"I love the fact that she’s messy and mysterious and you don’t know who she is. She’s not necessarily nurturing and, ‘Come sit on my lap so I can talk to you, baby.’ She’s not the kind of person that—doesn’t need God, Jesus, or Buddha, because she knows all the answers. She’s messy. She’s a woman. She’s sexual. She’s vulnerable. And I think—I feel extremely fortunate that I am alive and still active and this role came to me at this point in my life.” [x]
“She removes her wig, her eyelashes, her makeup, never breaking eye contact with the reflection of her natural self. It’s an intimate, powerful moment television doesn’t often show: A black woman removing all the elements white supremacy tells her she has to wear to be beautiful, successful, powerful. And let’s not forget that that wasn’t just Annalise taking it off: It was Davis, too—Davis, who remains brave in a world where a New York Times critic can get away with calling her ‘less classically beautiful.’” x
Rapper/actress/producer/talk show host Queen Latifah on the November 2014 issue of Essence magazine.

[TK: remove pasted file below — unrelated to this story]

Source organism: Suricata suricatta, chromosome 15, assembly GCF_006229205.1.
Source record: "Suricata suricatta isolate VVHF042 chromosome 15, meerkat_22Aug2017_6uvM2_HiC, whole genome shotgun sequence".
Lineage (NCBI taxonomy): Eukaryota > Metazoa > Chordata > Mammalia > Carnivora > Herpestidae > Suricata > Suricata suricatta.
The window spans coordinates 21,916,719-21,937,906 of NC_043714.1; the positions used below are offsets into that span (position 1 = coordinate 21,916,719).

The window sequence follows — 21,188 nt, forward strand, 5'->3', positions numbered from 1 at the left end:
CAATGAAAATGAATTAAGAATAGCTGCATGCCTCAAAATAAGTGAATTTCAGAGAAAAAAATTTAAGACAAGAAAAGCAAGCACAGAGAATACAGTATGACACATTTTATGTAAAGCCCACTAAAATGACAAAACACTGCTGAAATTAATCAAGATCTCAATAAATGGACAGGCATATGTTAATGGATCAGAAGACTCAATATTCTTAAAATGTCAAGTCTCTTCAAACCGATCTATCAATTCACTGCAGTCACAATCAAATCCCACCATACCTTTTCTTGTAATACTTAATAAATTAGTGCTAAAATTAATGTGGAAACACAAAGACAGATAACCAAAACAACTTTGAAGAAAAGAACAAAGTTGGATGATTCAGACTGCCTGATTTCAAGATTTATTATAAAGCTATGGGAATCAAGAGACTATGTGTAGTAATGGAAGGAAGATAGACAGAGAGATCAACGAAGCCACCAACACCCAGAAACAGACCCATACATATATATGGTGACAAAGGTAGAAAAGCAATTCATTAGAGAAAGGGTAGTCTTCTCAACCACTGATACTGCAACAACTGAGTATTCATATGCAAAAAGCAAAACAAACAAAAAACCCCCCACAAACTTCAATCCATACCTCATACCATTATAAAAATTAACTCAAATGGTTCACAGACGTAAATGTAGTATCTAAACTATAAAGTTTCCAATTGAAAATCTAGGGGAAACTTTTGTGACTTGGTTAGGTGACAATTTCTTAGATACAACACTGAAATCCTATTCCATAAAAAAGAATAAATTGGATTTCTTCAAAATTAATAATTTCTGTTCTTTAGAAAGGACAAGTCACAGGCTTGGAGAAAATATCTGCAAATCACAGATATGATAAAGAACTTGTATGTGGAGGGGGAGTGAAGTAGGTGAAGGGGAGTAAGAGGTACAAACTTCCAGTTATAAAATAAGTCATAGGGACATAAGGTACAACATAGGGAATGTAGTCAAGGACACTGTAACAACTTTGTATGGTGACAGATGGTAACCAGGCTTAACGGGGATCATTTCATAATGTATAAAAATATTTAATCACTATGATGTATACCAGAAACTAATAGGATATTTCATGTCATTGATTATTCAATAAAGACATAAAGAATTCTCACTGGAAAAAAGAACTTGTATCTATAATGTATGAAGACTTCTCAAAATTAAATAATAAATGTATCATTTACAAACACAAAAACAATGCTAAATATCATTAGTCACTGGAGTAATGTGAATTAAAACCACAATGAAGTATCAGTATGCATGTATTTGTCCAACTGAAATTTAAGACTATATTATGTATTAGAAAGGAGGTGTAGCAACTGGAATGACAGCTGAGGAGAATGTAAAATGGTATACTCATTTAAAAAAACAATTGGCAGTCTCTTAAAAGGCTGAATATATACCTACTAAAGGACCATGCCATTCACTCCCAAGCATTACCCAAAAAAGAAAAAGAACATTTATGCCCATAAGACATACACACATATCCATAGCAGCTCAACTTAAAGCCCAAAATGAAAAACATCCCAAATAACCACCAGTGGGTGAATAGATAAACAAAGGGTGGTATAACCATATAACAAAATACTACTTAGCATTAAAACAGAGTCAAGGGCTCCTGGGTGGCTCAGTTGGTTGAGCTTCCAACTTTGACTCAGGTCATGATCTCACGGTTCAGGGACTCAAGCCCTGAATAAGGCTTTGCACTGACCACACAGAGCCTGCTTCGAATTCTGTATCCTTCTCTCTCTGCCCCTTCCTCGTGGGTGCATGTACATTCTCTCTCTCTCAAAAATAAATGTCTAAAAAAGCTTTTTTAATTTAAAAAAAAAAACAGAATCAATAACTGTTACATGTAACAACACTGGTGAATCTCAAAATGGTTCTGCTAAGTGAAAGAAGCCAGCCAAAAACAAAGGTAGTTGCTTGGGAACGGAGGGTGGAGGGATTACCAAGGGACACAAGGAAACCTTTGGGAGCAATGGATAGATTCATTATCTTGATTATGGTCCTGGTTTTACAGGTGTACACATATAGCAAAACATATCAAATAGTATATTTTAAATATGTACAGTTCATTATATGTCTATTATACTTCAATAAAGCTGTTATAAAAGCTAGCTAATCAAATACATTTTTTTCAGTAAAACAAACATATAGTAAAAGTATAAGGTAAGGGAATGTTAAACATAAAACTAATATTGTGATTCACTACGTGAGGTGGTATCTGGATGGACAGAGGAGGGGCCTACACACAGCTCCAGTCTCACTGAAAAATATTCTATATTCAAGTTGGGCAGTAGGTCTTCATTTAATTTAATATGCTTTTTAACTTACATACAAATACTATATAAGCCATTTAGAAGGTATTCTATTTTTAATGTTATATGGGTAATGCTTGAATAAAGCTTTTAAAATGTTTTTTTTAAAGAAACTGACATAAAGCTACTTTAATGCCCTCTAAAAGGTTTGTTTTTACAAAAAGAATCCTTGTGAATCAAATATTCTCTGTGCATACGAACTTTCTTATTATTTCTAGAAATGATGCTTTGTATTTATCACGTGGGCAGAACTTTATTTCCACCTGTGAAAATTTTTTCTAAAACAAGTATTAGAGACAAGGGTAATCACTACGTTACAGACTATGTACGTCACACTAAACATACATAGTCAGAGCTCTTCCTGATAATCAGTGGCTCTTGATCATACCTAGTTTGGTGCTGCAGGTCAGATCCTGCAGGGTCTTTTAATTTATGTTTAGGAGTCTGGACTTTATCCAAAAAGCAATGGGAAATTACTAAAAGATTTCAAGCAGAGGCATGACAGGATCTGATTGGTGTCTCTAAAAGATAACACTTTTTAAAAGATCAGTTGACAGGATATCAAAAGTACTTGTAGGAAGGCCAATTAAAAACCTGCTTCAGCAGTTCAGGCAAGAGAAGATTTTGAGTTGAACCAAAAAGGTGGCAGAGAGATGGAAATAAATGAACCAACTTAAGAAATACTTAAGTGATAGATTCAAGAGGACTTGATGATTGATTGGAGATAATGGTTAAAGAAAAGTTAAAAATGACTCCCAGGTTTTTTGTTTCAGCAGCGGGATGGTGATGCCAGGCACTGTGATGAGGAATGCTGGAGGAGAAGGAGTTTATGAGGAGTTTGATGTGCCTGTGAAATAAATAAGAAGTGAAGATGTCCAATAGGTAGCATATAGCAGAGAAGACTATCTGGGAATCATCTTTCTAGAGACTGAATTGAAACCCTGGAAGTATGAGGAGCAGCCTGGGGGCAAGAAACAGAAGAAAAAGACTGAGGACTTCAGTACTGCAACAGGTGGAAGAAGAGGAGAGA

La Capresses des Colonies
In his unpublished memoirs Charles Cordier cites the law of April 27, 1848 that abolished slavery in France and its colonies, writing: “My art incorporated the reality of a whole new subject, the revolt against slavery and the birth of anthropology.” In pioneering ethnography as a subject for sculpture in the nineteenth century, Cordier aimed to illustrate what he described as “the idea of the universality of beauty.” His busts often paired couples of the opposite sex but of the same race. This rare instance of matched busts of women was desired by the purchaser, a gaming club in Marseilles, that also commissioned the sumptuous Second-Empire pedestals from Cordier.
The busts revel in the period taste for polychromy in sculpture, an international phenomenon sparked by artistic debates about the painting of ancient statuary and inspired by ancient Roman and Renaissance sculpture composed of variously colored marbles. On a trip to Algeria in 1856 Cordier discovered onyx deposits in recently reopened ancient quarries and began to use the stone in busts such as these. He ingeniously fitted enameled bronze heads into the vibrantly patterned stone, creating exciting though costly representations of Africans that appealed to the highest levels of European society. (MET)